APP Fraud Deadline Looms Large At PSR's Annual Event

May 9, 2024
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The UK Payment Systems Regulator (PSR) has doubled down on its controversial reimbursement requirements, as the industry warns of firms shutting down or exiting the market.

The UK Payment Systems Regulator (PSR) has doubled down on its controversial reimbursement requirements, as the industry warns of firms shutting down or exiting the market.

The incoming authorised push payment (APP) rules were front of mind at the PSR’s Annual Meeting on Thursday (May 9) with the regulator insisting that this is the smartest way to tackle fraud. 

“Developing our reimbursement policy has involved a difficult set of decisions, which we’ve taken very carefully,” Chris Hemsley, managing director at the PSR, told journalists. “And we are incredibly mindful that not everyone agrees.”

Compliance with the newly introduced application fraud regulations entails mandatory reimbursement within a five-working-day timeframe, effective from October 7, 2024.

The associated costs will be evenly split 50/50 between the sending and receiving payment service providers (PSPs). 

There is no specified minimum reimbursement amount, but a maximum of £415,000 applies, with an optional excess of £100.

Both Faster Payments and retail CHAPS payments fall within the regulatory scope, and special provisions are outlined to address the needs of vulnerable consumers.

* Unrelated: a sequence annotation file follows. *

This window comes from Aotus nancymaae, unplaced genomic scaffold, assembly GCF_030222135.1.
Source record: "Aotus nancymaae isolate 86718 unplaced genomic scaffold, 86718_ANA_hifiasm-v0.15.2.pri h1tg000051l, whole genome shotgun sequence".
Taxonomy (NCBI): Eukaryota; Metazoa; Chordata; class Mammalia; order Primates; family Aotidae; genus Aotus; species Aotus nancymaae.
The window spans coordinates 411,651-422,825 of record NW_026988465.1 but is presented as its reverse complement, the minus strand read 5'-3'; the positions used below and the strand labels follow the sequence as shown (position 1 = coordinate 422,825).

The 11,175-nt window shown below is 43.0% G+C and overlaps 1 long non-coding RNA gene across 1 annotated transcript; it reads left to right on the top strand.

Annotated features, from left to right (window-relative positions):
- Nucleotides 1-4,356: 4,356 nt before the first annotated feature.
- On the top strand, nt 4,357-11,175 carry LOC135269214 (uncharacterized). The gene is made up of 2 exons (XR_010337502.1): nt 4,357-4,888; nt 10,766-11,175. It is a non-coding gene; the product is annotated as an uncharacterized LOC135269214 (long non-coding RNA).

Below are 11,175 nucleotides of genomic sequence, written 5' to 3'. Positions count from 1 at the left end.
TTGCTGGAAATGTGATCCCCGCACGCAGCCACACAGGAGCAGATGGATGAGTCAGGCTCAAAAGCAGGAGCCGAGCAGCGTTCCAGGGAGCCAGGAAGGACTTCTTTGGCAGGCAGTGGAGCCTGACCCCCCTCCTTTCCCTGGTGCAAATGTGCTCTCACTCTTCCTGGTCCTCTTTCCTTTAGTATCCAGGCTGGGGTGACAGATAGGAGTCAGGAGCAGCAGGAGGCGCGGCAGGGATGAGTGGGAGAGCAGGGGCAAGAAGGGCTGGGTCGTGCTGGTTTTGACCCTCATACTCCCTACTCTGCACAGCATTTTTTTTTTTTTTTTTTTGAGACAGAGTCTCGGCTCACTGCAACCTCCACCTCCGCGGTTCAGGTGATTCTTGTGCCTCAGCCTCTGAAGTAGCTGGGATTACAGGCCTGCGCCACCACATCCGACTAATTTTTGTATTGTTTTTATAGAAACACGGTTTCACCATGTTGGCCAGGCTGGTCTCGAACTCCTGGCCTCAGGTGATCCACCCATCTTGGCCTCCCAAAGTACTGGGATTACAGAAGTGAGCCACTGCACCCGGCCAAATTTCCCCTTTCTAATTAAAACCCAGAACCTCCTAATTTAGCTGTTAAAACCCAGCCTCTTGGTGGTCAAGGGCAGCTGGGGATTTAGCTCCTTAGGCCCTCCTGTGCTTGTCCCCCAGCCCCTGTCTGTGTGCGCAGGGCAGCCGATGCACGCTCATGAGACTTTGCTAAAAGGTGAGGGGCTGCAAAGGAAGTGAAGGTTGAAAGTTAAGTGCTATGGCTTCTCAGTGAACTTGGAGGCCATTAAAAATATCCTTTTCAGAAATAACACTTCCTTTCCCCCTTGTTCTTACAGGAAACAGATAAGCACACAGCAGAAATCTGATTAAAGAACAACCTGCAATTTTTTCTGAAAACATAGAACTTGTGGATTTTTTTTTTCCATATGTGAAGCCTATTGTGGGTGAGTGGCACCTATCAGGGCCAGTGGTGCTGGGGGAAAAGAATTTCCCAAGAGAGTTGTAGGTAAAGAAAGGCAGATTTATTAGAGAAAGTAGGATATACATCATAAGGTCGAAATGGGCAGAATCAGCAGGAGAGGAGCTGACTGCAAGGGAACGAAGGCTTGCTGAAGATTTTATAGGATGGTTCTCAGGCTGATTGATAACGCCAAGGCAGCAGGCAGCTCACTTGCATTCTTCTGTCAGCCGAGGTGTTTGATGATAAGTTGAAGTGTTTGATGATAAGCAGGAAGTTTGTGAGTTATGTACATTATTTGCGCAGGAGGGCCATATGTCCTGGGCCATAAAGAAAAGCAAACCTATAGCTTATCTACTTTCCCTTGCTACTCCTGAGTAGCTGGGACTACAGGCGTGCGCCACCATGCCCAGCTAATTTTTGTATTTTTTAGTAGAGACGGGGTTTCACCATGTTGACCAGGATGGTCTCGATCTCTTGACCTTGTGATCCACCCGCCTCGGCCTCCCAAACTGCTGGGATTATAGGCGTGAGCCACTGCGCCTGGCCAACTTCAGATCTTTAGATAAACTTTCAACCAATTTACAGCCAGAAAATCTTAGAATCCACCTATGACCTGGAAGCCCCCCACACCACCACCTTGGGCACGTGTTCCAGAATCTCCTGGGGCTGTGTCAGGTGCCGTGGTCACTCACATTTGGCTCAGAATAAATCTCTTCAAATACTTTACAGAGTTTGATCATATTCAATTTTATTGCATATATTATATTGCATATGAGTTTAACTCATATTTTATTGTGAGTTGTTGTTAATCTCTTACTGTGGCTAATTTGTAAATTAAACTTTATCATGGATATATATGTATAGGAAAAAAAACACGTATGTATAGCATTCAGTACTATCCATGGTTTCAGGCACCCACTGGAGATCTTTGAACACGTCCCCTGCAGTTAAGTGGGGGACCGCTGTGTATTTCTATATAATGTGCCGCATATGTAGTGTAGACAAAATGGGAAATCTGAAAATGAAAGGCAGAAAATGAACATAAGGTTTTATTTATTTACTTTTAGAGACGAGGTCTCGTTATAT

The new rules are daunting for the payments industry, but Hemsley added that the PSR wants to ensure that the best data possible is available so that it understands the impacts. 

“In response to concerns around parameters, for example, let's collect that data,” he said. “We've worked with trade associations, and a range of other stakeholders, to work out what data we should be collecting.

"It’s very important that firms comply with these new rules, but we will of course need to learn and adapt over time,” he said. “Fraudsters will, so we will have to as well. As the policy goes live, it’s natural that some things will delight and surprise us, whereas other areas may need to improve." 

Shutdowns and exits?

During a Q&A session with industry attendees, Hemsley and other officials were faced with a question from Tony Craddock, director of The Payments Association, who warned that the changes are likely to have an impact on the “commercial viability of a whole host of companies in the payments industry providing accounts”. 

“I’ve heard estimates of 20 to 40 percent of companies currently doing that could either fail in the next 18 months or leave the UK,” he said. 

He warned that this could reduce the competitiveness of the more established and larger players, and as a result is likely to affect the quality of investment and likely impact on innovation. 

Kate Fitzgerald, head of policy at the PSR, acknowledged that he had raised a “critical point”. 

“We’ve had a lot of discussions about whether those smaller firms, if they were impacted by a number of scams, would remain viable,” she said. 

But she defended the policy, saying that having good fraud controls is “just a requirement for entry into the sector”. 

“We think that is absolutely critical for everybody, whether you’re a small or big firm,” she said. “It is fair to say that there are some firms with a way to go and have some opportunities to improve those controls to prevent more fraud.” 

CHAPS consultation open until end of month

The regulator is also currently consulting to direct banks and other payment firms participating in CHAPS to reimburse their customers who have been victims of APP scams.  

After the PSR has considered the responses to this consultation, which closes on May 31, it expects to finalise and publish the specific direction in September 2024. 

The PSR is proposing October 7 as the go-live date, which is the same as the FPS reimbursement policy, meaning APP scam victims will get the same protection across both payment systems.

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